What Children Can Learn From Egypt

I'll admit it. I'm a news junkie. I am drawn out of bed by the thought of the Washington Post waiting for me on my driveway, and the New York Times delivered to my Kindle by my very own e-Ink paperboy. The TVs are turned to different news stations and, depending what room you're in, you can get a snippet of what's happening from, in the words of my children, "some guy who sounds like the Wiggles" (that would be the BBC) or "one of those girls with the yellow hair and boobs" (Fox News) or "that guy who looks like a bear" (CNN).

For the past two weeks, my children watched the events unfold in Egypt. In my best Teacher Mom way, I explained how the Egyptian people were protesting their government, specifically the 30-year reign of now former President Hosni Mubarak. The kids were riveted that people could just gather in a town square, refuse to leave, go to work or obey the curfew -- and, after 18 days, watch their leader give up and leave. Then I made the mistake of telling them that they thought that Mubarak was oppressive and dictatorial and didn't let them have freedoms they wanted and that, sometimes, civil disobedience is the only recourse.


  • I woke up Monday morning to the sounds of megaphones chanting for my immediate resignation as Mom.
  • They're demading a later bedtime, more Wii and a No Spinach Clause or they're putting out ads for my replacement.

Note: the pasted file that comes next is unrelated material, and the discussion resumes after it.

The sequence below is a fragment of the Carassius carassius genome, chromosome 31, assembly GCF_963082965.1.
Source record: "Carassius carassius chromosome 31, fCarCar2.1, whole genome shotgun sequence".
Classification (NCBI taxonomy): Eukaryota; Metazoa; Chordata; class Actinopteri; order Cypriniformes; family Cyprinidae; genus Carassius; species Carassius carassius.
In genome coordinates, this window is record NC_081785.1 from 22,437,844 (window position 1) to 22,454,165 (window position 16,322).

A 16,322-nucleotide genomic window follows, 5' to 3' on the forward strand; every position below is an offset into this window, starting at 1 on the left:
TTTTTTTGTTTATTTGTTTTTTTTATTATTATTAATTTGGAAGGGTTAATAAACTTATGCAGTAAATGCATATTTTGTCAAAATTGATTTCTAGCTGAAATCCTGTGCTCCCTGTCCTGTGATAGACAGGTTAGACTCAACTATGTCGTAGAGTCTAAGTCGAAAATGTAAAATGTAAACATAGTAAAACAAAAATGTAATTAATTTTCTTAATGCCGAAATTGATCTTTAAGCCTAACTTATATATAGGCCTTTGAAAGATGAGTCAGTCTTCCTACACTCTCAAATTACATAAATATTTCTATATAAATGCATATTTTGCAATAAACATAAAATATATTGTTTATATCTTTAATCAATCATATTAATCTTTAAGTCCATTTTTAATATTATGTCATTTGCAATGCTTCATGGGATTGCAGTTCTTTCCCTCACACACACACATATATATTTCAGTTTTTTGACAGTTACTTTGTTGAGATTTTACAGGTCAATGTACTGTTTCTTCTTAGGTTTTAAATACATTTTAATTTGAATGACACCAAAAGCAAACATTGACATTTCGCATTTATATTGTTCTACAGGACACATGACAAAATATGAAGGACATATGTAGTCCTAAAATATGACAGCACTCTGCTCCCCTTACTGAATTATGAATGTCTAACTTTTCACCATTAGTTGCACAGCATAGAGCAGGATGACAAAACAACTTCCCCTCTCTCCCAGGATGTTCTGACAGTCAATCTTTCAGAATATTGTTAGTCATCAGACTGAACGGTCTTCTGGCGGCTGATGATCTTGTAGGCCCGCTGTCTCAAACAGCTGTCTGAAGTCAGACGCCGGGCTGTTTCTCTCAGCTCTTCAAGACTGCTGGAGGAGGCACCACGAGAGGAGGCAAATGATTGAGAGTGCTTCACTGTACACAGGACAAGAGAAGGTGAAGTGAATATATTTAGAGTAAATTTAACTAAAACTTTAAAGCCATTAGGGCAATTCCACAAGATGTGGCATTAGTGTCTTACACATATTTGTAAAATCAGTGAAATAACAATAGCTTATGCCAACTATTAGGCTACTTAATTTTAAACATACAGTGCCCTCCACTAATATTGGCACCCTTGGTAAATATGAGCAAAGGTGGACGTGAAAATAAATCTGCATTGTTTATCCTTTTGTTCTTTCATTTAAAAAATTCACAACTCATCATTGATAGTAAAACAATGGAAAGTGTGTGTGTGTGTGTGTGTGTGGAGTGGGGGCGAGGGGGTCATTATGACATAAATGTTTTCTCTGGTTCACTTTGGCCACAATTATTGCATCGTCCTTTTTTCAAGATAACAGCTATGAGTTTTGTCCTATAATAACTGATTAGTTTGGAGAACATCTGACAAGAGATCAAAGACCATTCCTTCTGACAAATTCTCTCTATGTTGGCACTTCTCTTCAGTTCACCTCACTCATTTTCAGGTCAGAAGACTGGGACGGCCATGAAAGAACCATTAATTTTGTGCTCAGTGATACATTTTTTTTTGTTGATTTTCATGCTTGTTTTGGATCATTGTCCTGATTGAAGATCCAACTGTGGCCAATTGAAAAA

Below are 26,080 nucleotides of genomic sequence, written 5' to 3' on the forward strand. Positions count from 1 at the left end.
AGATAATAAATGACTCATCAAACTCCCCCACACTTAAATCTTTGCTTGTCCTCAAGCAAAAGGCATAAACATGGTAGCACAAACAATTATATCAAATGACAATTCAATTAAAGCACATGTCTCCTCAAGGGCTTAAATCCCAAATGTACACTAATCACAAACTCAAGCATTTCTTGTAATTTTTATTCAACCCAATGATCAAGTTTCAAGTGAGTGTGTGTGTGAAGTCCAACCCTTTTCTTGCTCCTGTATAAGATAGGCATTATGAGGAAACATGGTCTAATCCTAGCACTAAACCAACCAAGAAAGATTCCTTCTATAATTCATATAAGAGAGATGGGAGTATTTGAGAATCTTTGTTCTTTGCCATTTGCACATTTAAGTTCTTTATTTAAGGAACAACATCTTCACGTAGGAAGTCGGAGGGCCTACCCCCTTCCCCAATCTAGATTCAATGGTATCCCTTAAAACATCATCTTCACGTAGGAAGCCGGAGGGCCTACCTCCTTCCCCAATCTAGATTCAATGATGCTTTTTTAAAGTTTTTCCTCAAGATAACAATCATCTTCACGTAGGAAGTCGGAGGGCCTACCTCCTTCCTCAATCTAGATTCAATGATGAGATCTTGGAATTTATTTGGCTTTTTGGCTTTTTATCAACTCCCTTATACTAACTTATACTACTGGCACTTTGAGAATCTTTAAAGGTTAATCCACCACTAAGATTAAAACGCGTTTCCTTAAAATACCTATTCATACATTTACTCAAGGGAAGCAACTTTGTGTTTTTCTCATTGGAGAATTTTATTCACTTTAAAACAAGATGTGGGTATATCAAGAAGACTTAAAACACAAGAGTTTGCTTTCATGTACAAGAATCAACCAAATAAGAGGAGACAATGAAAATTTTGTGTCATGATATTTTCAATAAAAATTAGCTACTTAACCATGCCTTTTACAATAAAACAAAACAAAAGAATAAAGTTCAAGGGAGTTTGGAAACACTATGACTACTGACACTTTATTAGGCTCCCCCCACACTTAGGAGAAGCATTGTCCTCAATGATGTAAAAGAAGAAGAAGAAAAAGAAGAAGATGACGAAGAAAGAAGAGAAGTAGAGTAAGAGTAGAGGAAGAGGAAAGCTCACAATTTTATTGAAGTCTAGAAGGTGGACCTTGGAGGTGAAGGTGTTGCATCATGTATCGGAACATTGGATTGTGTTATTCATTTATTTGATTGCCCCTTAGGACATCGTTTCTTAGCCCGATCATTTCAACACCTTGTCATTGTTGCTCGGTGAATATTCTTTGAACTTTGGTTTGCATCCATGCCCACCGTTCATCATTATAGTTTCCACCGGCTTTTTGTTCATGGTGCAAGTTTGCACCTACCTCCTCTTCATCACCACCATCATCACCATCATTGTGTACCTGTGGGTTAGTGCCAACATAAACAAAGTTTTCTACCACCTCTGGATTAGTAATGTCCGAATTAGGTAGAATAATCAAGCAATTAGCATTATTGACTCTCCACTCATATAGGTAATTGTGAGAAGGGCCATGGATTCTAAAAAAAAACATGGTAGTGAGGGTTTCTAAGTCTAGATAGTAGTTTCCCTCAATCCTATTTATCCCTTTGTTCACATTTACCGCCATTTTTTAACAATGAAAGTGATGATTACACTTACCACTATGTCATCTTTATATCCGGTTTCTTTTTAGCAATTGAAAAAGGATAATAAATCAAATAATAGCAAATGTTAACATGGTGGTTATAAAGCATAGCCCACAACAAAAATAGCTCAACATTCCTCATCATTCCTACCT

• My children have set up plastic tents on my driveway and have created Jersey walls out of Legos.
  • I called the truant officer, and now the kids' school is supplying them with food and cell phones. Super.
  • There's a news helicopter hovering over my house. No. It's a Nickelodeon helicopter.
  • I sent our geriatric gimpy beagle out after them, but now he's on their side.
  • Ann Curry is standing on my neighbor's balcony talking to Brian Williams.
  • And, I think my kids just punched a silver haired TV hunk in a way-too-tight black t-shirt. Great. He's totally going to be tweeting about that later. Well, after he quits crying.
  • After a 24-hour standoff -- with timeouts for going to the bathroom -- we came to a truce. Bedtime has been extended by 15 minutes, as has Wii time. In exchange, I now have new garbage minions and plausible deniability on Coopergate.

    My son came home from school yesterday and handed me a note from his teacher. In it, she was responding to some ideas I had about improving his grades. You'd think with all that extra Wii playing, he would have a Jedi level mastery of fine motor skills. Sadly, it seems that based on his writing, he's more Ewok than Yoda.

    But it was this part of the note that I focused on:

    "...He does seem to be excited about his letter writing assignment, and suggested that he could write Hosni Mubarak since, apparently, Mubarak now has a little time on his hands. I was embarassed to admit that a second grader was more informed than I was..."

    I think I know who's getting credit for that. That Wiggle guy.